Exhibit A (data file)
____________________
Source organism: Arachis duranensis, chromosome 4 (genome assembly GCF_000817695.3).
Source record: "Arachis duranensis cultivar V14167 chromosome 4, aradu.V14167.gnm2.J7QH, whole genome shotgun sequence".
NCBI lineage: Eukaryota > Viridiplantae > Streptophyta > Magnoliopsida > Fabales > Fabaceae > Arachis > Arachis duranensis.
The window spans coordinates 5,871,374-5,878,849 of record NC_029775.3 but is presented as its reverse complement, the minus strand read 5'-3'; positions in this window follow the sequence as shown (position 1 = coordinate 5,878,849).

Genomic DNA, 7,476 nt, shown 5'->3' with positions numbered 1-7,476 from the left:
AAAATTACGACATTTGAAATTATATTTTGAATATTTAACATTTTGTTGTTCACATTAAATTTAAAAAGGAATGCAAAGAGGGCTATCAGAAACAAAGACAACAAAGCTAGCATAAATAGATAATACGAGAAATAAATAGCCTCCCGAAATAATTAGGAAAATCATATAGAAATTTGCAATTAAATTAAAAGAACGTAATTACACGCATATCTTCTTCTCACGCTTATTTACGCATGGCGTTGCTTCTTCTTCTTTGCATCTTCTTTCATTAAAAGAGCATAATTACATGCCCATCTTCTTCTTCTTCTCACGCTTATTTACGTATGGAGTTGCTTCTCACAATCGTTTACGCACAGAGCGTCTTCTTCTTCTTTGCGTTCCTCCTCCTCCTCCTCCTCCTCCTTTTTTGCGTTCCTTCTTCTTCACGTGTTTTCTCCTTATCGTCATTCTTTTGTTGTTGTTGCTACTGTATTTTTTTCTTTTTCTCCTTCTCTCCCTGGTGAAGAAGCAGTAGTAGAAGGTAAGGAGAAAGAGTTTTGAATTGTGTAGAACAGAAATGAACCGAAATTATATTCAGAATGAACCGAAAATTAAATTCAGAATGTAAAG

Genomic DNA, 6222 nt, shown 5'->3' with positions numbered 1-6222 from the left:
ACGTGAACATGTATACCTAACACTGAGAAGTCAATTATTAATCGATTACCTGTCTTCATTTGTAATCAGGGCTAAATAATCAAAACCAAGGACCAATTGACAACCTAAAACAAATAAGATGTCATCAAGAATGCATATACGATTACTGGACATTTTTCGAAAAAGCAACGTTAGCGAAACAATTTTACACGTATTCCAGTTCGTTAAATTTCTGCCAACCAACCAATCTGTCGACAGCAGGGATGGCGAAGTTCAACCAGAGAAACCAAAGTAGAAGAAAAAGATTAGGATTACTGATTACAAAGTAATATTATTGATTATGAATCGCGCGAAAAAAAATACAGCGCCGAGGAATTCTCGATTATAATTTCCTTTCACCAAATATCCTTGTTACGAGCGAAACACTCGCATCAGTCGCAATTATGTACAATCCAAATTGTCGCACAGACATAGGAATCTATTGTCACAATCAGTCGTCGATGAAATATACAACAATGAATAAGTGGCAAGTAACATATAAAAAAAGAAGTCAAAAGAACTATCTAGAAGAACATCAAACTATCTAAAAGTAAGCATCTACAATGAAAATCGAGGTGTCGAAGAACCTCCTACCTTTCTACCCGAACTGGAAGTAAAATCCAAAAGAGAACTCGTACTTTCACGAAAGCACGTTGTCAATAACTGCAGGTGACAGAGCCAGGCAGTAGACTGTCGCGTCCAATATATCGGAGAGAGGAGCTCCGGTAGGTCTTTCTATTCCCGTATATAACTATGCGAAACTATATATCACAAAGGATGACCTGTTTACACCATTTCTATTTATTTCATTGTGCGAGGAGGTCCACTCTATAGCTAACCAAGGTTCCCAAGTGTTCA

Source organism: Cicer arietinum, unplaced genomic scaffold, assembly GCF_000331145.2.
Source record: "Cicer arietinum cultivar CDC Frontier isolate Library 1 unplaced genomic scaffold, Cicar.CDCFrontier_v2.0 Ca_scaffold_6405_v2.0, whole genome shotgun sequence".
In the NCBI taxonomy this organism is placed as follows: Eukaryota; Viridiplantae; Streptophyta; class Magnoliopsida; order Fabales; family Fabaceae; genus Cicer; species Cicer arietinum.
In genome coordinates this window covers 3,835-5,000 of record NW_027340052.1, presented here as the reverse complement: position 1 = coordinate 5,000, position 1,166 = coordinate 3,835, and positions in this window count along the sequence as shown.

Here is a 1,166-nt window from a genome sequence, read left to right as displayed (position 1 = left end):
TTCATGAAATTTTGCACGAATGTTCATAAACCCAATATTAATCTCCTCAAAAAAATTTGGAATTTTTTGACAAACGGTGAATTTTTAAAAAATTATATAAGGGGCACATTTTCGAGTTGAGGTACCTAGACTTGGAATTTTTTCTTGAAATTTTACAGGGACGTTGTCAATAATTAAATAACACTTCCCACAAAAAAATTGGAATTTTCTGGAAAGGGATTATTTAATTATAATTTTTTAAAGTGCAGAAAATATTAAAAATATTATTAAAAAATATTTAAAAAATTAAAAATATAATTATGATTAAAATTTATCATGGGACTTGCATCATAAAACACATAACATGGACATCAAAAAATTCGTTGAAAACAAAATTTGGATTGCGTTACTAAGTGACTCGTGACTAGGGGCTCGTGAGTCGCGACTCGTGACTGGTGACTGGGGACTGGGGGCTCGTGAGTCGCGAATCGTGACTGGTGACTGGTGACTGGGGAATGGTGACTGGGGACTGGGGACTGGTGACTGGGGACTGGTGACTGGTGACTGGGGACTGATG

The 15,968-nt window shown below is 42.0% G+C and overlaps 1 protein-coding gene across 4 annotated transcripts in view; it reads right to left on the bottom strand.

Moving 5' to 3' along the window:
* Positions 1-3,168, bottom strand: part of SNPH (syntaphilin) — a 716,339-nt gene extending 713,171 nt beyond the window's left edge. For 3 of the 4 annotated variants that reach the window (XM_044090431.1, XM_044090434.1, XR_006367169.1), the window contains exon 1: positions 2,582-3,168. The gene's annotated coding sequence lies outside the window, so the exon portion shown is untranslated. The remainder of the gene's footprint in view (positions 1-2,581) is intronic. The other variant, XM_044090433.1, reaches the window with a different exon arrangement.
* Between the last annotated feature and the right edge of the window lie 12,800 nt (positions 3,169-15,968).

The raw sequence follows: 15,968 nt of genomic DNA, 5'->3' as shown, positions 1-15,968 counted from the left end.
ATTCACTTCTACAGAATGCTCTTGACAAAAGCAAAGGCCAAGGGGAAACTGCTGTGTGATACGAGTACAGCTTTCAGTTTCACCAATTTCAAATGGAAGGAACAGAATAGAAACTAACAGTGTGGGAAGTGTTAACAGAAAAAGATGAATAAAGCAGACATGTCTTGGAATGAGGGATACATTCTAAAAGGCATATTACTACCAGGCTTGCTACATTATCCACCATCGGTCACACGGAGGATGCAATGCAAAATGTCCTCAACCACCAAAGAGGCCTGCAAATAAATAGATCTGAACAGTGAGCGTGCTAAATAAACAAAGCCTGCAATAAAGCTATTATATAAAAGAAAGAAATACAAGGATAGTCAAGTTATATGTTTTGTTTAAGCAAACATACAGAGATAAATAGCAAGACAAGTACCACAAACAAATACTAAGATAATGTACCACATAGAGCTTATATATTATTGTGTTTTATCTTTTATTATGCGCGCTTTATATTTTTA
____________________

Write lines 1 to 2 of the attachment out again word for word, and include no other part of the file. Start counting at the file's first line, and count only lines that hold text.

Source organism: Arachis duranensis, chromosome 4 (genome assembly GCF_000817695.3).
Source record: "Arachis duranensis cultivar V14167 chromosome 4, aradu.V14167.gnm2.J7QH, whole genome shotgun sequence".